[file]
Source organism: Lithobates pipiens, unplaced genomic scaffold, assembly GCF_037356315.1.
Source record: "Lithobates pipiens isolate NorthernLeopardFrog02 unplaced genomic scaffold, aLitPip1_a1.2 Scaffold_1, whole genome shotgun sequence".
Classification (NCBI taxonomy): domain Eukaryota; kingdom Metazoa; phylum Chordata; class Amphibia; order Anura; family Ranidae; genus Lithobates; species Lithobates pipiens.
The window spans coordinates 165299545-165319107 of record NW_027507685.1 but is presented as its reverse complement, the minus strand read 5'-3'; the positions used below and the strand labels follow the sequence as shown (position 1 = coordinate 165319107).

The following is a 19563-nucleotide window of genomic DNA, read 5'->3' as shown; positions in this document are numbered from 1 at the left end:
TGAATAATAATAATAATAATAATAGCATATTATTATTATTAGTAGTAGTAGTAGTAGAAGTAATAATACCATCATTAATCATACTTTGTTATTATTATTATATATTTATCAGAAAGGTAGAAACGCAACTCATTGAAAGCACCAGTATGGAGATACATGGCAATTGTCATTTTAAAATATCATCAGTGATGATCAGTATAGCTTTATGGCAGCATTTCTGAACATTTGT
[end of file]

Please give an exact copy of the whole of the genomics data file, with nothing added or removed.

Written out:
Source organism: Lithobates pipiens, unplaced genomic scaffold, assembly GCF_037356315.1.
Source record: "Lithobates pipiens isolate NorthernLeopardFrog02 unplaced genomic scaffold, aLitPip1_a1.2 Scaffold_1, whole genome shotgun sequence".
Classification (NCBI taxonomy): domain Eukaryota; kingdom Metazoa; phylum Chordata; class Amphibia; order Anura; family Ranidae; genus Lithobates; species Lithobates pipiens.
The window spans coordinates 165299545-165319107 of record NW_027507685.1 but is presented as its reverse complement, the minus strand read 5'-3'; the positions used below and the strand labels follow the sequence as shown (position 1 = coordinate 165319107).

The following is a 19563-nucleotide window of genomic DNA, read 5'->3' as shown; positions in this document are numbered from 1 at the left end:
TGAATAATAATAATAATAATAATAGCATATTATTATTATTAGTAGTAGTAGTAGTAGAAGTAATAATACCATCATTAATCATACTTTGTTATTATTATTATATATTTATCAGAAAGGTAGAAACGCAACTCATTGAAAGCACCAGTATGGAGATACATGGCAATTGTCATTTTAAAATATCATCAGTGATGATCAGTATAGCTTTATGGCAGCATTTCTGAACATTTGT